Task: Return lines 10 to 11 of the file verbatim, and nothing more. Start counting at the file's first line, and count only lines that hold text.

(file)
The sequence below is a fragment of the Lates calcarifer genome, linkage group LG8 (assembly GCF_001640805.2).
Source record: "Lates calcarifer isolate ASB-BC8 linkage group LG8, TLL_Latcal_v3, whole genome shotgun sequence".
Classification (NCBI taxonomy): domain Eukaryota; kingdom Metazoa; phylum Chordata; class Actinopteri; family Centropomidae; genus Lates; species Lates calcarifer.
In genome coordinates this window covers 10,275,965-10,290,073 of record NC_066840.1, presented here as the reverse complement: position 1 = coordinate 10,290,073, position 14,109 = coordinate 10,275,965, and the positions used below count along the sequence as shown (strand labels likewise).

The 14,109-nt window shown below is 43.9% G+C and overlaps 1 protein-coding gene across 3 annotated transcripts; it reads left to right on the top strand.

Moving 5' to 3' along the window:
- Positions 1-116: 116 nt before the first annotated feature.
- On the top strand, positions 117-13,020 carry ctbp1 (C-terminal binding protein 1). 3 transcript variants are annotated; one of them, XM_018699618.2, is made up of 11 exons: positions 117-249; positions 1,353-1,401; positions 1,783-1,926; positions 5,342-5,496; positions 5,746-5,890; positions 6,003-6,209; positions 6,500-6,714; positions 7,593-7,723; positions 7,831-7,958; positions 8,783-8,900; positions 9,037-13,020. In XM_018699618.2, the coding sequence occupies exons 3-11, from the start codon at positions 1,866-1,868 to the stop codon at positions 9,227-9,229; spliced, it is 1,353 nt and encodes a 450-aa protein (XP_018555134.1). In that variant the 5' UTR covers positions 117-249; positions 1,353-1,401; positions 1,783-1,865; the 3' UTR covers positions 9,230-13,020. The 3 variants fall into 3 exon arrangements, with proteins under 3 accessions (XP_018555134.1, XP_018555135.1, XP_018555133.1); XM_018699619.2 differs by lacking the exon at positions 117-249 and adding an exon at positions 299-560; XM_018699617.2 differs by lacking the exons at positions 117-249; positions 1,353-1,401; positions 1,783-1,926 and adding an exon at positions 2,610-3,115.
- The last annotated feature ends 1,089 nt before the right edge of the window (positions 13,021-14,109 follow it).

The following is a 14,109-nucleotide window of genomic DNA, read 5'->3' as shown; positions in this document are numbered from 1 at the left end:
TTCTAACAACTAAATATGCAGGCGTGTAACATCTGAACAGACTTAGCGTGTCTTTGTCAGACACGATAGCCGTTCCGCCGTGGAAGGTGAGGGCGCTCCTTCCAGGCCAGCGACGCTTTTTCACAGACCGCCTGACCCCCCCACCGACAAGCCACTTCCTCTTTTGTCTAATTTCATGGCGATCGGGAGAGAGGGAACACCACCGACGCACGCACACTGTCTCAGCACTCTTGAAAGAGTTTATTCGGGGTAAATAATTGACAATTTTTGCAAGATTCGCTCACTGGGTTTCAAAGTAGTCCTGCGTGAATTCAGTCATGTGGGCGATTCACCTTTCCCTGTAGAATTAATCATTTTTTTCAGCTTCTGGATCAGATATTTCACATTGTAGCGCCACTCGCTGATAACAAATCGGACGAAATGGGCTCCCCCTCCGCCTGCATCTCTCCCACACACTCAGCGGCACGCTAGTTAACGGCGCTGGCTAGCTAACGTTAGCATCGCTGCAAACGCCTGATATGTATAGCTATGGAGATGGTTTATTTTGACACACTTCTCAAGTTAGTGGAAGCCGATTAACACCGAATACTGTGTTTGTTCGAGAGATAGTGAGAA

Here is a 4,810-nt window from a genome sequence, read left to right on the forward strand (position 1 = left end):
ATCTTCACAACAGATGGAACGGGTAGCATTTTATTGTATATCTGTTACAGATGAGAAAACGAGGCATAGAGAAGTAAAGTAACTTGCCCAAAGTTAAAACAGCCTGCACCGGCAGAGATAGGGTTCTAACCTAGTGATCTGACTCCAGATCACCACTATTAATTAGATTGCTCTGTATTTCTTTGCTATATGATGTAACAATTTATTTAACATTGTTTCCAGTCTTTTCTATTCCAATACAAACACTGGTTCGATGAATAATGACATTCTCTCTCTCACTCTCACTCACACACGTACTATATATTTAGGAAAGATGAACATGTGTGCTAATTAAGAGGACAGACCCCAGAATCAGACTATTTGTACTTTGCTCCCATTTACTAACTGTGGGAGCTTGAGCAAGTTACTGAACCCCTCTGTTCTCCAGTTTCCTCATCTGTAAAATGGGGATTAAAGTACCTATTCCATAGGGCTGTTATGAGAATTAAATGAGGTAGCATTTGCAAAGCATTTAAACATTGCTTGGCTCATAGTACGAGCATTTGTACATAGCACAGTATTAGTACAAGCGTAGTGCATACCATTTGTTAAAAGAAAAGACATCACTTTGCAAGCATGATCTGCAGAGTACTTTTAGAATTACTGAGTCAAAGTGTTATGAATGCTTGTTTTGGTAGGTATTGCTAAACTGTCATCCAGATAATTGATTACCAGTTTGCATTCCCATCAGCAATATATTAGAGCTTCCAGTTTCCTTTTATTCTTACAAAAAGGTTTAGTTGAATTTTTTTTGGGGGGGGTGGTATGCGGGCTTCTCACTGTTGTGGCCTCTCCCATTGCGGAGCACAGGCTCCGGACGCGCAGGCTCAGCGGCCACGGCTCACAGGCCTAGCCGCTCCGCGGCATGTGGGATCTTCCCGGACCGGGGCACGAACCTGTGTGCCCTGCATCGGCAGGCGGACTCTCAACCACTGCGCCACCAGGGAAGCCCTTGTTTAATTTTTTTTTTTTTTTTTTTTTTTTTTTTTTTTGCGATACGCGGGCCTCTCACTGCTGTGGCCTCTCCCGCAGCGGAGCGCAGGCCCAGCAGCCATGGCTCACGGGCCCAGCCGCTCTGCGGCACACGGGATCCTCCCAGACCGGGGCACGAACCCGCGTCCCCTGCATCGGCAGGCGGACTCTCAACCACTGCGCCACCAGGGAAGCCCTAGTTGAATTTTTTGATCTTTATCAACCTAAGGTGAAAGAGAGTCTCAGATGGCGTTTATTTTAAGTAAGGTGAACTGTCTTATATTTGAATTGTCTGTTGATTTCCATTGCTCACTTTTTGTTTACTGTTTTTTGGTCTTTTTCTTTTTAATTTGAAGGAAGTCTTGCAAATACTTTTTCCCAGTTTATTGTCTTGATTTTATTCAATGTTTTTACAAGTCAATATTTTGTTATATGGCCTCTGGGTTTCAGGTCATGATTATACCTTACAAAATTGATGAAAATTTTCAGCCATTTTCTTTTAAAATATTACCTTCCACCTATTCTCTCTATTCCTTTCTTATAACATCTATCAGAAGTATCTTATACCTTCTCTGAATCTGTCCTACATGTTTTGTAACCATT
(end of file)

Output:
The following is a 14,109-nucleotide window of genomic DNA, read 5'->3' as shown; positions in this document are numbered from 1 at the left end:
TTCTAACAACTAAATATGCAGGCGTGTAACATCTGAACAGACTTAGCGTGTCTTTGTCAGACACGATAGCCGTTCCGCCGTGGAAGGTGAGGGCGCTCCTTCCAGGCCAGCGACGCTTTTTCACAGACCGCCTGACCCCCCCACCGACAAGCCACTTCCTCTTTTGTCTAATTTCATGGCGATCGGGAGAGAGGGAACACCACCGACGCACGCACACTGTCTCAGCACTCTTGAAAGAGTTTATTCGGGGTAAATAATTGACAATTTTTGCAAGATTCGCTCACTGGGTTTCAAAGTAGTCCTGCGTGAATTCAGTCATGTGGGCGATTCACCTTTCCCTGTAGAATTAATCATTTTTTTCAGCTTCTGGATCAGATATTTCACATTGTAGCGCCACTCGCTGATAACAAATCGGACGAAATGGGCTCCCCCTCCGCCTGCATCTCTCCCACACACTCAGCGGCACGCTAGTTAACGGCGCTGGCTAGCTAACGTTAGCATCGCTGCAAACGCCTGATATGTATAGCTATGGAGATGGTTTATTTTGACACACTTCTCAAGTTAGTGGAAGCCGATTAACACCGAATACTGTGTTTGTTCGAGAGATAGTGAGAA